Still, it all turned out pretty well, the tiny state of Alkazia was returned to the happy province it had been, the Juggernaut had saved the day, the two heroes had (through the Juggernaut) saved the day and their reputations and the rare material called Alkazium (vital to the world's space rocket programmes) remained available for exploitation by the powers of the world.
There are strong similarities between this and the Robot Archie stories, the major difference (apart from the size of the robot) seeming to be that he is from a different planet. I wonder if other tales tell us more about Planet Z and its intentions towards the Earth.
It would be an interesting angle to take on this but I doubt it happened.

Saturday, 14 December 2013

Robby The Robot by Ramon Perez.

At this year's Thought Bubble comic convention in Leeds, I came across Ramon Perez sat at a table busy working on a commission. I didn't recognize him and he didn't have his name visible anywhere. So I asked him who he was and what he'd worked on.
'Ramon Perez', he politely responded, 'I'm currently working on the X-Men and Wolverine but I also illustrated A Tale Of Sand'.
I actually have a copy of A Tale of Sand, it's based on a film script by Jim Henson that never saw a camera's lens. I remembered being struck by how fluid the artwork on that book was and so promptly asked him for a robot commission.
He asked what robot I wanted, and I said that I'd happily leave that up to him.
He suggested I come back tomorrow.
Which I did, and was pleased to collect the image of Robby the Robot, from the classic 1956 movie Forbidden Planet.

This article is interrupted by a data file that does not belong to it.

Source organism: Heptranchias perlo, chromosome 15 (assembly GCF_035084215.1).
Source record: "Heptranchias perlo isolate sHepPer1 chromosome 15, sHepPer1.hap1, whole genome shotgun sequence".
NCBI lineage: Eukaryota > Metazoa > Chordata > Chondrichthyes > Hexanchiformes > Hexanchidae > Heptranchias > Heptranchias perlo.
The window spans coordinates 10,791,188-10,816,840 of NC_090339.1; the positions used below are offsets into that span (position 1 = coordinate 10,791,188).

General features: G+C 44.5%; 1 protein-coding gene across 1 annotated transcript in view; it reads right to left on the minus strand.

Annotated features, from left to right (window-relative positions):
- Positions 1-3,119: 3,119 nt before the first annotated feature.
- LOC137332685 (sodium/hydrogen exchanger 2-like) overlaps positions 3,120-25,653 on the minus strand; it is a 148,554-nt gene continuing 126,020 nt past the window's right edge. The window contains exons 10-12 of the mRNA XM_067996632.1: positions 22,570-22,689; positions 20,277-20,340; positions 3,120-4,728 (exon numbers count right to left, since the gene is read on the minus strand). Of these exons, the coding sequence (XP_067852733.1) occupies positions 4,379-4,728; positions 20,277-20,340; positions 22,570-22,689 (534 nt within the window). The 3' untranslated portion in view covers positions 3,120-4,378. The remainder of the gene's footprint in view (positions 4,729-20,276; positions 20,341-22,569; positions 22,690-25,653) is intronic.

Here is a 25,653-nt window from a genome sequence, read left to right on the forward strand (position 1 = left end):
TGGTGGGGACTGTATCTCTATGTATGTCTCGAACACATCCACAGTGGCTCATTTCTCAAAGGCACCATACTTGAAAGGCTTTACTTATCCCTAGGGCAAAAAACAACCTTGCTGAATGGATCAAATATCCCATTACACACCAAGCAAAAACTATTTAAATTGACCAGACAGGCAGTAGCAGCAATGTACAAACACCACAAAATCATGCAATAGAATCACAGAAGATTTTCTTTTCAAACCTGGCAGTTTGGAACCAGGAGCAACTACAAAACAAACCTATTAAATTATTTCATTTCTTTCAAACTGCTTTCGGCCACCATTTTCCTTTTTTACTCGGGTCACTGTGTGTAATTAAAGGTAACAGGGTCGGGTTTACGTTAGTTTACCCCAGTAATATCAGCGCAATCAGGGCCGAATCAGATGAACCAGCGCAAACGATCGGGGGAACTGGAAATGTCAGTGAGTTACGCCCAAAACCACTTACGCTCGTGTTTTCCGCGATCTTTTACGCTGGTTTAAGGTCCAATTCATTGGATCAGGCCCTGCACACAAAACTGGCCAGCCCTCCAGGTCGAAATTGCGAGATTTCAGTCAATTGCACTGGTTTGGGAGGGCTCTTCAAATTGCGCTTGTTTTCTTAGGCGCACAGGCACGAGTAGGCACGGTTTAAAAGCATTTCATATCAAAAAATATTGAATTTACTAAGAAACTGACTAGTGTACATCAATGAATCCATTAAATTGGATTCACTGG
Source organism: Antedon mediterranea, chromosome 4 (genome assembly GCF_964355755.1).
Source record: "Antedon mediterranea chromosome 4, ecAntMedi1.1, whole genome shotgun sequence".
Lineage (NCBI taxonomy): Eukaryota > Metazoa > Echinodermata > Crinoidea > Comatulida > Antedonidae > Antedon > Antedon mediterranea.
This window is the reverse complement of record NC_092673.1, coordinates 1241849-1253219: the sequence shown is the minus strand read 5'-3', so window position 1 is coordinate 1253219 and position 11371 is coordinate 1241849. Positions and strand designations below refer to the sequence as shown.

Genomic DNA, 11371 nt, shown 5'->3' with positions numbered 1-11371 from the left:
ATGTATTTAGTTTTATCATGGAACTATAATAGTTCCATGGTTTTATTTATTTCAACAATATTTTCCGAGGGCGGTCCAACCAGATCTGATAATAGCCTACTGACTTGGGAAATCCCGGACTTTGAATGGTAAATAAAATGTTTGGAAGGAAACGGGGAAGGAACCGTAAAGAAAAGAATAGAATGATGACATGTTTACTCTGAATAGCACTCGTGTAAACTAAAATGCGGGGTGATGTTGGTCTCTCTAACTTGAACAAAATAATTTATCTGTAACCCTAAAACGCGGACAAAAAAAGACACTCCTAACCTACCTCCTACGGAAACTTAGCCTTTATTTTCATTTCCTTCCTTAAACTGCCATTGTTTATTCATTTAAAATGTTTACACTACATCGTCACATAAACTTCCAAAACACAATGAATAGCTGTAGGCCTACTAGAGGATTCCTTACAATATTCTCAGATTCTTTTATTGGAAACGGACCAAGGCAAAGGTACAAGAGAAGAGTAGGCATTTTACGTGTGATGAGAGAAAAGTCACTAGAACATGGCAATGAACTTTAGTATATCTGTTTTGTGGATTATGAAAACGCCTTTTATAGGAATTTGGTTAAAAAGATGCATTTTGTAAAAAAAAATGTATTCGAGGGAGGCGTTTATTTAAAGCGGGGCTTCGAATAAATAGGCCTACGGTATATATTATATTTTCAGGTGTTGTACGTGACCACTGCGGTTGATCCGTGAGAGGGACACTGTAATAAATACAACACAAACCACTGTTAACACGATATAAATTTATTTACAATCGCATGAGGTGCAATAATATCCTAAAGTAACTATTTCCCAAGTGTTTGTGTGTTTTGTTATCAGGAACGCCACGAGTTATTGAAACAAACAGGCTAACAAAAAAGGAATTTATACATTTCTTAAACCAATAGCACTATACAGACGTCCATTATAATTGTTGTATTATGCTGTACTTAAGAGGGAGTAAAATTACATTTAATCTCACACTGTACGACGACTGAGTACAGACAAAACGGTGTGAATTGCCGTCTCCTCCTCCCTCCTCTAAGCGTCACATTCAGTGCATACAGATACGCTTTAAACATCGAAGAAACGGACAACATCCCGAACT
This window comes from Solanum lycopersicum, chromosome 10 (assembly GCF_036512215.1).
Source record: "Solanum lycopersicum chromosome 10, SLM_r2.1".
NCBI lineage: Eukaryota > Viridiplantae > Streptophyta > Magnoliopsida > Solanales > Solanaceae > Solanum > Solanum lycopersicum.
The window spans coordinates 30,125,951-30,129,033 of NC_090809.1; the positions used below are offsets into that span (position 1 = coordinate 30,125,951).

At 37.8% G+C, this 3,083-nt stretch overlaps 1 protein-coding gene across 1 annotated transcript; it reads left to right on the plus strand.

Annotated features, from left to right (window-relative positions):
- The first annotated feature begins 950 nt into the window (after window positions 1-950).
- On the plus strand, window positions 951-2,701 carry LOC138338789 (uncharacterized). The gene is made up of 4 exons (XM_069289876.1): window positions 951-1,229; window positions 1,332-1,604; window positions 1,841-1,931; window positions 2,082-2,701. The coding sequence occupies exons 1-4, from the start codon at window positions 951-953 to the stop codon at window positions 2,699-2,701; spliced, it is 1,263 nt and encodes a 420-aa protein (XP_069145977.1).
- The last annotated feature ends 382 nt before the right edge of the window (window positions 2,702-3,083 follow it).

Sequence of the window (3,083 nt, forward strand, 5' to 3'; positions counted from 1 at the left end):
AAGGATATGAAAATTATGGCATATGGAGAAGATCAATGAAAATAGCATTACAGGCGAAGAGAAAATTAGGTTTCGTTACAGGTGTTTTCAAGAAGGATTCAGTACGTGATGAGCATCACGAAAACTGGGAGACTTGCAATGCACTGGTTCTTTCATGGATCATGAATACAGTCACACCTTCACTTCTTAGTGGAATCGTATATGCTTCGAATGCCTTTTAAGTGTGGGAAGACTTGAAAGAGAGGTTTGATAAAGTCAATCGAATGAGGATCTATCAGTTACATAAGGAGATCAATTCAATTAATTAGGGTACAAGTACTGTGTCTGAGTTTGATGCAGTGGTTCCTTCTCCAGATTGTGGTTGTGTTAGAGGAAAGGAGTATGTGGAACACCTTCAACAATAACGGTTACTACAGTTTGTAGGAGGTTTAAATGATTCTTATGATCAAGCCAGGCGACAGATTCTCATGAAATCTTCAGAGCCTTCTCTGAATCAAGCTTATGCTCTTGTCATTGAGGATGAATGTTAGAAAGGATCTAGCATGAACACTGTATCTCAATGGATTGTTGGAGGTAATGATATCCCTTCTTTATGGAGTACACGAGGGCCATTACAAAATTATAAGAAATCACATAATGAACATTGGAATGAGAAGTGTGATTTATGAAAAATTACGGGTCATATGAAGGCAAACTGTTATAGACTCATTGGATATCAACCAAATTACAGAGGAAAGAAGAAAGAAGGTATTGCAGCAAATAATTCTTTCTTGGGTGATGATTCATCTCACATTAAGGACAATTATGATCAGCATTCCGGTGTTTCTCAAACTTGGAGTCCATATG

Very nice indeed.
When I collected this I took the opportunity to get Ramon to sign my copy of A Tale Of Sand, of course.

Sunday, 1 December 2013

Kryten by Robert Llewellyn.

I met Robert Llewellyn last weekend at the Thought Bubble comic convention in Leeds. His main reason for being there was to promote his books, yep, he's a science fiction writer when he's not on TV. He came across as a genuinely nice bloke, and I picked up a copy of the first in his trilogy of books,
It sounded an interesting concept where his trilogy explored the idea of what would happen if something significant in the world we know was the complete opposite.
Free with every copy of his book, but not the reason I bought it honest, was a signed photo of him as Kryten.
Still one of my favourite Sci-Fi characters.
(Note - you should check out Robert's blog... very interesting stuff).

Sunday, 17 November 2013

RobotMan by Duncan Fegredo.

Robot Man is Clifford "Cliff" Steele a human mind in a robot body, and DC hero who is part of the strange superhero team that is Doom Patrol.He has appeared in all versions of the Doom Patrol comics, although his powers have varied a little along the way, and I'm not sure if his human brain wasn't replaced by a CPU at one point.
A great design though and a great character who had to constantly fight the depression that was caused by him living in a metal body.
Duncan Fegredo is one of the nicest comicbook artists on the Con circuit. He always seems to be enjoying himself, regardless of the daunting queue at his table, and his talent has recently landed him the job of bringing Hellboy to the comic page, which is the highest praise.
I got this quick convention sketch back in 2000.